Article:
Of all the actor-director friendships in cinema history, perhaps none is more storied and tumultuous than the one between acclaimed New German Cinema director Werner Herzog and his muse/enemy actor Klaus Kinski. The pair truly define what it means to be best frenemies, as exemplified by these absolutely insane Herzog and Kinski stories.
Despite their combative relationship, which included death threats and fisticuffs, the pair worked together on five films over 15 years. Those films include four masterpieces: Aguirre, The Wrath Of God (1972), Nosferatu (1979), Woyzeck (1979), and Fitzcarraldo (1982). Their final project, Cobra Verde (1987), was the duo's only big screen miss.
All of the crazy Klaus Kinski stories that have been told throughout the years make a fair case for him being the most insanely inhospitable actor in the history of cinema, a man known for unwarranted violent fits of rage and petulant behavior. Herzog, on the other hand, is known for calmness, artistic integrity, and passion for filmmaking. But don’t think Herzog is innocent. He's the kind of director who asks his cast and crew to literally risk their lives for a shoot, taking them into uncharted jungles, where he turns filmmaking into a game of survival. Herzog pushed Kinksi’s buttons to get the performances he wanted from the actor. Sometimes that button pushing led to near fatal consequences.
Despite the pair’s polar-opposite personalities, or maybe even because of them, Herzog and Kinski worked together to create amazing art. Read all the wild Werner Herzog tales below and discover one of German cinema's most tempestuous friendships.
Herzog's Plot To Murder Kinski Was Stopped By The Actor's Dog
In My Best Fiend, a documentary about his relationship with Kinski, Herzog confessed he plotted to murder the actor. He may have gotten away it were it not for Kinski's dog. The murderous drama (nearly) unfolded on the set of Herzog's Fitzcarraldo (1982).
Herzog's plan was simple: set fire to Kinski's house. Luckily, Kinski's dog attacked Herzog before he could fire up the deadly blaze. What pushed Herzog to such extremes? He explained his rocky relationship with Kinski during an interview after the premiere of Fiend at the Cannes Film Festival.
"We had a great love, a great bond, but both of us planned to murder each other. Klaus was one of the greatest actors of the century, but he was also a monster and a great pestilence. Every single day I had to think of new ways of domesticating the beast," Herzog said.
Herzog Threatened To Shoot Kinksi And Himself When The Actor Tried To Walk Way From Aguirre
The difficulty of filming 1972 West German epic Aguirre, the Wrath of God is the stuff of cinema legend. The movie is about an insane soldier (Kinksi, of course) in search of gold. Kinski got so angry one day on set that, in a blind rage, he picked up a gun and fired off three shots, one of which blew off the top joint of an extra's finger. He then asserted he was finished with the movie. But there was no way in hell Herzog would let the star of his film walk away in the middle of production.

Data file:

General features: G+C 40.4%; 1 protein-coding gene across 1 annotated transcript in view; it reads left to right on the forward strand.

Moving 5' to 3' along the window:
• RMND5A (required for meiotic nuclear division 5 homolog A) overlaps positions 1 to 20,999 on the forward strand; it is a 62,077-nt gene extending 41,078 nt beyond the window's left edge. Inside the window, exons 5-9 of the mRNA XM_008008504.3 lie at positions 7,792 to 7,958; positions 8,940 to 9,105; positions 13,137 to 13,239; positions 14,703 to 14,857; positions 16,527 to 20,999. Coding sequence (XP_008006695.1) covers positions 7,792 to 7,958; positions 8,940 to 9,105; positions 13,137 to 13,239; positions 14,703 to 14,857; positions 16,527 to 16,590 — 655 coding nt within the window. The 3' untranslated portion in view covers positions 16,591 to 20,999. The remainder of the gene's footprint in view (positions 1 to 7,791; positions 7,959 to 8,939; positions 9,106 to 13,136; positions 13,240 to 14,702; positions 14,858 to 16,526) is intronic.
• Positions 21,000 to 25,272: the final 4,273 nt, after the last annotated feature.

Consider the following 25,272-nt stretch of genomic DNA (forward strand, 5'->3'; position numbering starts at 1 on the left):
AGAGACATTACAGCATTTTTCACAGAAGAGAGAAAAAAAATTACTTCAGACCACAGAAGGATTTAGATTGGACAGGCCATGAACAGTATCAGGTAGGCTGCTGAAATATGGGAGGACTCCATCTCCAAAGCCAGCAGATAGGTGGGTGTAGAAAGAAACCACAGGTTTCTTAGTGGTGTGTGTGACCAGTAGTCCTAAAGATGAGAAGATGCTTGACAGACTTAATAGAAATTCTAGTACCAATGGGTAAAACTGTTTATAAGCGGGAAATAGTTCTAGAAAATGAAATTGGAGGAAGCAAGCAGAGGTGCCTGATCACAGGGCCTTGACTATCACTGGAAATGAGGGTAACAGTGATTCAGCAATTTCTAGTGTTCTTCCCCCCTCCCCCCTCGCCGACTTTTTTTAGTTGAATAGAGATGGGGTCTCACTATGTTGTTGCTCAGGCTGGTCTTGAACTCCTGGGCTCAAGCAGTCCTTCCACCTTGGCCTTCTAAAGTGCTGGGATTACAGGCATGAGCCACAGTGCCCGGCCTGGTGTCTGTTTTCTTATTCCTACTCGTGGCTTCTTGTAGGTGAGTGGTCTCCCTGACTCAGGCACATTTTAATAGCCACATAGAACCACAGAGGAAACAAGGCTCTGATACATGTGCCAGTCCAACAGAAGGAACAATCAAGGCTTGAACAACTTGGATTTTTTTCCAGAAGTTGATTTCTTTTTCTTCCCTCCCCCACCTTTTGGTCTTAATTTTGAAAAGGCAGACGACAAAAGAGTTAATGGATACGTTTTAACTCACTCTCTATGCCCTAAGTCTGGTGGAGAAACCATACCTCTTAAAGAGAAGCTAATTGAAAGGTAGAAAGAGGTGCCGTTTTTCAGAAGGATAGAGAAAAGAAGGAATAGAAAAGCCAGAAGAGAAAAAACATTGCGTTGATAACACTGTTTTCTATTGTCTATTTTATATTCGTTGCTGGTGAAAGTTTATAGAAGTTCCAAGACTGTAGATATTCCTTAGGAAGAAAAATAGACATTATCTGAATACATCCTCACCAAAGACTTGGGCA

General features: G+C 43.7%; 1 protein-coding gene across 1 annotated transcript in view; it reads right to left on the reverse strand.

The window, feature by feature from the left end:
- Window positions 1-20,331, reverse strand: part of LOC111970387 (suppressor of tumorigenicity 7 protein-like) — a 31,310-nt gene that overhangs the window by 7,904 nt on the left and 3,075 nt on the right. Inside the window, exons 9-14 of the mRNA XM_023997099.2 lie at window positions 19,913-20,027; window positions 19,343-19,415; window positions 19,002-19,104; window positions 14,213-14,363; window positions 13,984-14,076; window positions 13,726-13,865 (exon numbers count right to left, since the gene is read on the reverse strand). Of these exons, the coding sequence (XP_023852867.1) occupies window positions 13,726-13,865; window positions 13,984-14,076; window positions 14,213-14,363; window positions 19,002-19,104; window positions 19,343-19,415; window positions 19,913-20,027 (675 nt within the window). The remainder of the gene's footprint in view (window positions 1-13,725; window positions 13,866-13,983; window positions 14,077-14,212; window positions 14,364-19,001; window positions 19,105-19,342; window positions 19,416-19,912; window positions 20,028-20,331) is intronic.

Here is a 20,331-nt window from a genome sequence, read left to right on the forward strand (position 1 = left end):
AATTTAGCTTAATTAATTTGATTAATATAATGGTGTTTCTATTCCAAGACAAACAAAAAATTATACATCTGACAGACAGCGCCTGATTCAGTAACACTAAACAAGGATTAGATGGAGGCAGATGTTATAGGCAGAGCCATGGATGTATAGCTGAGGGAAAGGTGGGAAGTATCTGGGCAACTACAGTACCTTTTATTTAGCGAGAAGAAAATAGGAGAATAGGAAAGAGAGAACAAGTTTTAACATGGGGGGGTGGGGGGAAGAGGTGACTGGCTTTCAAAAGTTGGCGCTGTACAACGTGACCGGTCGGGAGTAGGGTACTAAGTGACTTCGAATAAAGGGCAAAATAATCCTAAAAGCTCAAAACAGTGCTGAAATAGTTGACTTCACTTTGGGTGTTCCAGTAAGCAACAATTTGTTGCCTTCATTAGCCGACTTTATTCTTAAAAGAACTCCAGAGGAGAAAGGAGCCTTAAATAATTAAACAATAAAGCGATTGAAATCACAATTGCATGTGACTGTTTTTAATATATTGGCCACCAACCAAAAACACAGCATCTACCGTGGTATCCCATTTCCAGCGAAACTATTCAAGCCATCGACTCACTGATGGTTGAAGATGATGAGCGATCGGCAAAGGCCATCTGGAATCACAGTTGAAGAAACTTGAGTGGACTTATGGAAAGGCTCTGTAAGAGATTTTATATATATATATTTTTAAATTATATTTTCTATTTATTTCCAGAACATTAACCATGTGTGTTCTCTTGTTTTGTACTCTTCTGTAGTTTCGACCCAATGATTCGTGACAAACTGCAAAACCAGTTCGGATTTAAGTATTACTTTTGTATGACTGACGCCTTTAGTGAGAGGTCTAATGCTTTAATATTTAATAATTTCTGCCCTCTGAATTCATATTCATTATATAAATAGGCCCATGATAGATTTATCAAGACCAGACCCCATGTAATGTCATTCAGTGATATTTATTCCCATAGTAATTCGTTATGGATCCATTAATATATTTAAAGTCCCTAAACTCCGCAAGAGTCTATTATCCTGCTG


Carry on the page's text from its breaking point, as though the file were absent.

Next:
The director picked up a gun himself (where did all these loaded guns come from?) and declared he would shoot Kinski and himself if the actor tried to leave set. It worked; Kinski completed the film. Roger Ebert later wrote the films was, "one of the great haunting visions of the cinema."
If you think Herzog wouldn't have followed through on his threat, think again. He confirmed he wasn't fooling around in the DVD commentary for Aguirre, "I would have shot him, there was no doubt and the bastard understood it was not a joke. I just out-gutted him and was more determined than he was. After that he behaved for like ten days."
Kinski Dreamed Up Terrible Tortures He Wished Upon Herzog, Including Fire Ants Pissing In His EyesPhoto: Werner Herzog Filmproduktion
Klaus Kinski is well aware the best work of his esteemed filmography (more than 140 films) bloomed under Herzog's direction. That doesn't mean Kinski doesn't wish the worst, most insanely inhuman tortures on the director. In his autobiography All I Need Is Love Kinski wrote:
"Big red ants should piss in his eyes, eat his balls, penetrate his assh*le and eat his guts. He should get the plague. Syphilis. Malaria. Yellow fever. Leprosy. In vain. The more I wish the most horrible of deaths on him and treat him like the scum of the earth he is, the less I can get rid of him."
Peruvian Indians Offered To Kill Kinski For Herzog
Herzog and Kinski's fourth adventure together, Fitzcarraldo (1982), is about a crazed Irishman (Kinski) who's obsessed with building an opera house in the jungles of Peru. Perhaps no film in the history of cinema had a more treacherous shoot. The problems surrounding the multi-year production were legendary enough they warranted their very own documentary, Burden of Dreams (1982).
As one can imagine, Kinski exacerbated set tensions. He fought the crew, berating them over insignificant details. Herzog claimed the actor's behavior grew so egregious natives (the director hired hundreds of Peruvian Indians to work on the film) approached Herzog asking if they could murder Kinski for the director. “They said: ‘Shall we kill him for you?’ And I said: ‘No, for God’s sake! I still need him for shooting. Leave him to me!'”
Herzog later added he regretted (jokingly?) the lost opportunity to have Kinski killed.